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while it is true that just about anyone can engage in blogging. Can a blog ever be considered trustworthy based on the credibility of the author?

asked by lisa
  1. Yes.

    What do you think?

    posted by Ms. Sue
  2. Ms.Sue why do you think that the answer is yes.

    posted by lisa
  3. I have a friend, an experienced English teacher, who blogs about her experiences in the classroom and comments on new ideas in education. Many blogs are written by knowledgable people.

    posted by Ms. Sue
  4. I know lots of people who keep blogs, too, including myself!

    My daughter blogs on a website that takes the nearby city's (awful) newspaper to task about their crazy editorials and sometimes biased reporting.

    Lots and lots of people blog about their pets -- and in doing so, they form friendships --
    http://www.blog.catblogosphere.com/

    Many blogs are political, but many more are not. I've seen blogs from inside Israel and Iraq, among many, many other countries.

    And, yes, I absolutely love the English teacher's blog referred to above by Ms. Sue -- fun reading and useful information to use with my grandchildren and neighbor's children when I'm working with them on their assignments.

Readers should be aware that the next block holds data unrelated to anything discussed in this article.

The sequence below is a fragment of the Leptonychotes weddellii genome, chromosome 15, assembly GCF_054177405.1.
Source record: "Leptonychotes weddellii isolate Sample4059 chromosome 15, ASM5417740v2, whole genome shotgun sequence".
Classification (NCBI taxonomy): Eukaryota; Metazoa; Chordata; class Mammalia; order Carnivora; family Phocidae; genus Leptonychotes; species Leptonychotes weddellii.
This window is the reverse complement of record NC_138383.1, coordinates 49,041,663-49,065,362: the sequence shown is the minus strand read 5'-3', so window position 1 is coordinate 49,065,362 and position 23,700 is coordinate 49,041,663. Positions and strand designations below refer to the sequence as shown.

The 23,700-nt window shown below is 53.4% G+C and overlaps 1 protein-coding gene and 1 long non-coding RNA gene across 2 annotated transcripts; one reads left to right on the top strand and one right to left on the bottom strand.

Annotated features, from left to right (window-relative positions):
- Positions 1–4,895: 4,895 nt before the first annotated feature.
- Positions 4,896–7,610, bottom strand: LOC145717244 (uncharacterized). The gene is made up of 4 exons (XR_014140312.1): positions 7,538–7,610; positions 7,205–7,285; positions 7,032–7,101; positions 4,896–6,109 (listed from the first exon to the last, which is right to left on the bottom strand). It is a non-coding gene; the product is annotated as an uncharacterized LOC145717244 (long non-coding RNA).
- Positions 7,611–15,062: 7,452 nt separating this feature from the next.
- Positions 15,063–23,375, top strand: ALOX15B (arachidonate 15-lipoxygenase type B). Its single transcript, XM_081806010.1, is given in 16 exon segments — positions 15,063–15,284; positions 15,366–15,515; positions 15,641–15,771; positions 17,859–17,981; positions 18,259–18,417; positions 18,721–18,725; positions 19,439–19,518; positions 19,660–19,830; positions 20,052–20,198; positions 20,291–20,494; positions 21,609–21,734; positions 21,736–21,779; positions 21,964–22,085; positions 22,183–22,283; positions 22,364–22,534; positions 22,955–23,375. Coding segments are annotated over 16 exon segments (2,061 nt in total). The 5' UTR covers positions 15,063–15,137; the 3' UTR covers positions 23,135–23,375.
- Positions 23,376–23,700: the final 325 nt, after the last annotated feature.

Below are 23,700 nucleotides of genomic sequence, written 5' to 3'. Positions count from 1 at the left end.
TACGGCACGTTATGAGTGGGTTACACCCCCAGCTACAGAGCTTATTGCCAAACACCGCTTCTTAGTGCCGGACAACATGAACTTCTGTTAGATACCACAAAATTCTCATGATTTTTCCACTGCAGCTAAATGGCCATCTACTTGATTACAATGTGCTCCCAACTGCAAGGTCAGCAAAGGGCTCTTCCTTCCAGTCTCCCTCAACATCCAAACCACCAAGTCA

The blogosphere is VERY DIVERSE!!

    posted by Writeacher
  5. Here's an article I wrote for a local newsletter -- in case you're interested in exploring the wide variety of blogs out there.

    ---------------------------
    Do you blog? What is a blog, anyway? The word is short for "web log" (journal or diary or log kept on the Internet). I had no idea about all this (and didn’t really care!) until a couple of years ago when my daughter began contributing to a couple of blogs that comment on cities, newspapers, events, people, etc. (She’s down to one these days!) Now I see blogs everywhere, and for many different purposes: politics, family life, education, pets, weather, and just about anything else that people have interests in.

    Can you blog? Certainly! Just make an account for yourself at one of these places, and dive right in. There are blog programs and hosts that are free (www.blogger.com and www.wordpress.com) and those that aren’t ( www.typepad.com and www.squarespace.com) , so if any of this interests you, go for it. You can make your blog private, for family only, or for the public.

    Here are a few of the more interesting blogs I’ve found so far:
    • Northampton Neighbor online: http://www.nhneighbor.blogspot.com
    • Weather: http://www.wunderground.com/blog/JeffMasters/show.html